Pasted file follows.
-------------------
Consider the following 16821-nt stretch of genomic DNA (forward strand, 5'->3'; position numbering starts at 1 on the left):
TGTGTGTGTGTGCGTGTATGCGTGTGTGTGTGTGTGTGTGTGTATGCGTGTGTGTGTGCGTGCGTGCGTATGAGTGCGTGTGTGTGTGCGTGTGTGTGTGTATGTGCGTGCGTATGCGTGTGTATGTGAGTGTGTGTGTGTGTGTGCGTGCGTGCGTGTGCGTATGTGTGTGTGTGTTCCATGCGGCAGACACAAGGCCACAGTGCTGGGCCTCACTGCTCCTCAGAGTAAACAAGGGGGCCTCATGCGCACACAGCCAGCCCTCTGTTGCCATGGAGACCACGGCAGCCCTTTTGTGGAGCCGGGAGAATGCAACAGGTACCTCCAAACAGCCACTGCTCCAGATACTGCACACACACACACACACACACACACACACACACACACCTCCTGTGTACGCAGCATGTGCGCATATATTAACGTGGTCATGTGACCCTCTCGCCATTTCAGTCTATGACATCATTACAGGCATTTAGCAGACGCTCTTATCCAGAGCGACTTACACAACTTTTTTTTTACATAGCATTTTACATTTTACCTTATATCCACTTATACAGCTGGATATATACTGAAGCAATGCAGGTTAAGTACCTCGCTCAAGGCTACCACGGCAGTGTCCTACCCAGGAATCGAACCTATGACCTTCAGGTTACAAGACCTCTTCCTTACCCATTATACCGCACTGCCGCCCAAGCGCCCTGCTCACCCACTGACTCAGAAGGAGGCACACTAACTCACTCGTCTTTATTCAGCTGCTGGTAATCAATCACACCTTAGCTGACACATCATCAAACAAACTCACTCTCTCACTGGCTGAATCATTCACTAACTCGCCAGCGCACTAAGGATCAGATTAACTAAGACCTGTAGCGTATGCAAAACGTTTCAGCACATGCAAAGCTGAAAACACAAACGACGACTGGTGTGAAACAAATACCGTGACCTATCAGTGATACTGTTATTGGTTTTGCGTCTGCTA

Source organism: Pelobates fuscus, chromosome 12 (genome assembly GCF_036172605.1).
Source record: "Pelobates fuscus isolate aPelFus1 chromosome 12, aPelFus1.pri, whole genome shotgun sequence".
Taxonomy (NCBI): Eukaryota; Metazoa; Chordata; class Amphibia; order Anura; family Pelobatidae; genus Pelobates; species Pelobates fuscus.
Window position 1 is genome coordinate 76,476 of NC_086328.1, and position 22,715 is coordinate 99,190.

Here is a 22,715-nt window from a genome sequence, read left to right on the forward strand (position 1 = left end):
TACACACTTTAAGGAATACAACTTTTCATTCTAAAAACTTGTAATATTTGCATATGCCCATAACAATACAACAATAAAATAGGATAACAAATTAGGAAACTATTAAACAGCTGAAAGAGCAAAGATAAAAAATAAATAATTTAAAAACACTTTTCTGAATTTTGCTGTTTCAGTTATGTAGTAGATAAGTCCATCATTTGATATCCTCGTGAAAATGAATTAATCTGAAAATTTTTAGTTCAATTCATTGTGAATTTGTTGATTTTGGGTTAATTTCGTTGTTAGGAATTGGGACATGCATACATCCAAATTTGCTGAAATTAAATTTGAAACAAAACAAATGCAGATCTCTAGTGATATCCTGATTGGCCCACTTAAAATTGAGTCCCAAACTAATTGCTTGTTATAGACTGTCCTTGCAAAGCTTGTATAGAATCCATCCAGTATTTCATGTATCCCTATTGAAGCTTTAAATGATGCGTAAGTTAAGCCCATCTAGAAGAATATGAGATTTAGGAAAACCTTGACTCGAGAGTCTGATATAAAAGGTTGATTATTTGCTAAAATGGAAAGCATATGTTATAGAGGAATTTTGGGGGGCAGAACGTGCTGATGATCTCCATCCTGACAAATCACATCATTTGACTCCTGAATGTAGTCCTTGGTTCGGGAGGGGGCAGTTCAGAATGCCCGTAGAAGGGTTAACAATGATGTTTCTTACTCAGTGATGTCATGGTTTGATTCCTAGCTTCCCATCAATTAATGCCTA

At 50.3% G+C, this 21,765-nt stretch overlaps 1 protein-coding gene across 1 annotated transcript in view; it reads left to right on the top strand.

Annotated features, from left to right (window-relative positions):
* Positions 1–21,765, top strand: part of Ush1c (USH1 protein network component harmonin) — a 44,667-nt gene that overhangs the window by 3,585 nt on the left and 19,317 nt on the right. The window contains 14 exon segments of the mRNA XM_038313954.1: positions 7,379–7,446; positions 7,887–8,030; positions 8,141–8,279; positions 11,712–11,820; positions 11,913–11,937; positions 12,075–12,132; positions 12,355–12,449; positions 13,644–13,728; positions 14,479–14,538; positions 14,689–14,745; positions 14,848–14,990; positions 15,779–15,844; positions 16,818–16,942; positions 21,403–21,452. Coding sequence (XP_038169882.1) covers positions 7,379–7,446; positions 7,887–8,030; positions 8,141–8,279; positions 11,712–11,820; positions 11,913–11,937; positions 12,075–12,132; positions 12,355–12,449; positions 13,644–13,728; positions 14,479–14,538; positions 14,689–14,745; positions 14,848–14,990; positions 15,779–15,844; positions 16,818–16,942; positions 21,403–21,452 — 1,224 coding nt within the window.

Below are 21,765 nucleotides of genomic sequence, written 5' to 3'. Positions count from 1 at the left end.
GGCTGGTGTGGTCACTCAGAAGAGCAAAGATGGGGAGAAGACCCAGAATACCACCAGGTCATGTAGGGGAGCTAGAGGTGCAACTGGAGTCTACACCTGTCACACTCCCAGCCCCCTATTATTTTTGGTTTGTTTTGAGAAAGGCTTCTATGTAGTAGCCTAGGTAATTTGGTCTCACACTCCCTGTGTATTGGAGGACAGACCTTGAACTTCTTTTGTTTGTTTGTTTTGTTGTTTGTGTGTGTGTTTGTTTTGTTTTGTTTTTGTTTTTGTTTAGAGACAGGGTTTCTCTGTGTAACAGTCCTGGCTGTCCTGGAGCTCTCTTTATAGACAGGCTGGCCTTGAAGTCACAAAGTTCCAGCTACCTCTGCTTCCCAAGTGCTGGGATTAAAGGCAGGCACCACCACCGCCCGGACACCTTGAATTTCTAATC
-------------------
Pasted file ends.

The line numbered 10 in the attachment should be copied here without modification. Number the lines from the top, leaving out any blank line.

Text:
Annotated features, from left to right (window-relative positions):